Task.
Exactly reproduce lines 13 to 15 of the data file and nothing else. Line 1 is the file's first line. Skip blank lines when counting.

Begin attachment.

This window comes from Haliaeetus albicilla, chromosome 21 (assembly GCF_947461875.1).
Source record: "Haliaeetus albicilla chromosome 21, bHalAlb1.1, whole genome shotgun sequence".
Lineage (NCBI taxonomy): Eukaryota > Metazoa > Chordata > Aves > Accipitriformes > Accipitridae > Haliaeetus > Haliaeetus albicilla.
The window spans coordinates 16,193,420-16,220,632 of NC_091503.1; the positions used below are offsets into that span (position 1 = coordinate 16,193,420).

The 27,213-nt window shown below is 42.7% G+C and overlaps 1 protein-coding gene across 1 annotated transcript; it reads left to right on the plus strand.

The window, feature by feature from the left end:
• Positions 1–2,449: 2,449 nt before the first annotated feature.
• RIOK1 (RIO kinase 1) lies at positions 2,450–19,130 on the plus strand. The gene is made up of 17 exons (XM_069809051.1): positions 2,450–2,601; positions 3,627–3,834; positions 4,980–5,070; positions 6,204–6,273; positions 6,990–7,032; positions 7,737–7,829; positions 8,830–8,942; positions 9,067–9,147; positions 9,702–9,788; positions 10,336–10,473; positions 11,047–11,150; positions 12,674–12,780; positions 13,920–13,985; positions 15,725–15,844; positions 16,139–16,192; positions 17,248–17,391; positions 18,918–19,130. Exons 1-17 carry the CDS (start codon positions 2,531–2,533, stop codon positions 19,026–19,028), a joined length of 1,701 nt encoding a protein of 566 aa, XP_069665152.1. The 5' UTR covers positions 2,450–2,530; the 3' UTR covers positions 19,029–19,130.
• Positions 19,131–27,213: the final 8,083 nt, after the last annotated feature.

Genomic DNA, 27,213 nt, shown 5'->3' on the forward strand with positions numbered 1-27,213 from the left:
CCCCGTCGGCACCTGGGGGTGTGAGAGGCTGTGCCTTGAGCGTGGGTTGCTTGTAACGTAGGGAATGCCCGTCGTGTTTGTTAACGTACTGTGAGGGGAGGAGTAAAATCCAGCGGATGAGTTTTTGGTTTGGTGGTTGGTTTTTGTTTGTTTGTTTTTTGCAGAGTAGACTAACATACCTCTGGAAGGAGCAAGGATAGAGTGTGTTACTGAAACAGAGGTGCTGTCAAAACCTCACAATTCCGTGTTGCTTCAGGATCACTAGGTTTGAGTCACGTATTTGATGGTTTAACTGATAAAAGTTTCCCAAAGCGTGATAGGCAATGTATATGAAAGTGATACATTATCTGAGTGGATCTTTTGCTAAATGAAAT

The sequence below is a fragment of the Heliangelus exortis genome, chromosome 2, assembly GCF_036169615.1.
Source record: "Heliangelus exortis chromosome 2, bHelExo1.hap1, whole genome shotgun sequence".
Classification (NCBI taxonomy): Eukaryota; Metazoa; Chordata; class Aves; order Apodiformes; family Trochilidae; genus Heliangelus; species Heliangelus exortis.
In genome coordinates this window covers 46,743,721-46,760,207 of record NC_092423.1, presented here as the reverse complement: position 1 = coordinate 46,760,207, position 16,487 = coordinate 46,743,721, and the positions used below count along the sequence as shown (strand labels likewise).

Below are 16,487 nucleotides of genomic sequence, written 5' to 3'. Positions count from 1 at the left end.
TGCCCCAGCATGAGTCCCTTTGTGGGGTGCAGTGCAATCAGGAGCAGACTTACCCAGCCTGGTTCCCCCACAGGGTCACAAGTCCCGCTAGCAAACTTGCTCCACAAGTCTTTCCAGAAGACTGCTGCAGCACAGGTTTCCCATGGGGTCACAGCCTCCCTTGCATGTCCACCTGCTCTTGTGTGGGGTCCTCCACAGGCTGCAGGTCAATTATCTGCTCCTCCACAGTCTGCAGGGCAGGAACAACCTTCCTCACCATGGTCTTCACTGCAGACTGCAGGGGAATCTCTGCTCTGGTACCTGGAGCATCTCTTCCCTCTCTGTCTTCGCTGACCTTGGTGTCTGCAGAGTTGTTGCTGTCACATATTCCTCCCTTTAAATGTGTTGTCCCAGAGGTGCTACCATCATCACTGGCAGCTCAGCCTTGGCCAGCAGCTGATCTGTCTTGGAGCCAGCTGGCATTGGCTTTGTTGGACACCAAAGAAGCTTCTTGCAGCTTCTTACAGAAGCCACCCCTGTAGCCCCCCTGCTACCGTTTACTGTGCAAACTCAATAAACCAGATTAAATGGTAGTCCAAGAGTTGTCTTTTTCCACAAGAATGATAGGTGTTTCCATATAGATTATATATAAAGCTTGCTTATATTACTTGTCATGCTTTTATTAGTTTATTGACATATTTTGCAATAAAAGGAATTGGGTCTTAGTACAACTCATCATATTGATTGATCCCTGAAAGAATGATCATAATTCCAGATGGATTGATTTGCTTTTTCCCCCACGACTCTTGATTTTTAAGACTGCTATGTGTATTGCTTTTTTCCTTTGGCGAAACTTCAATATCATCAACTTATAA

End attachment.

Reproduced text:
Source record: "Heliangelus exortis chromosome 2, bHelExo1.hap1, whole genome shotgun sequence".
Classification (NCBI taxonomy): Eukaryota; Metazoa; Chordata; class Aves; order Apodiformes; family Trochilidae; genus Heliangelus; species Heliangelus exortis.
In genome coordinates this window covers 46,743,721-46,760,207 of record NC_092423.1, presented here as the reverse complement: position 1 = coordinate 46,760,207, position 16,487 = coordinate 46,743,721, and the positions used below count along the sequence as shown (strand labels likewise).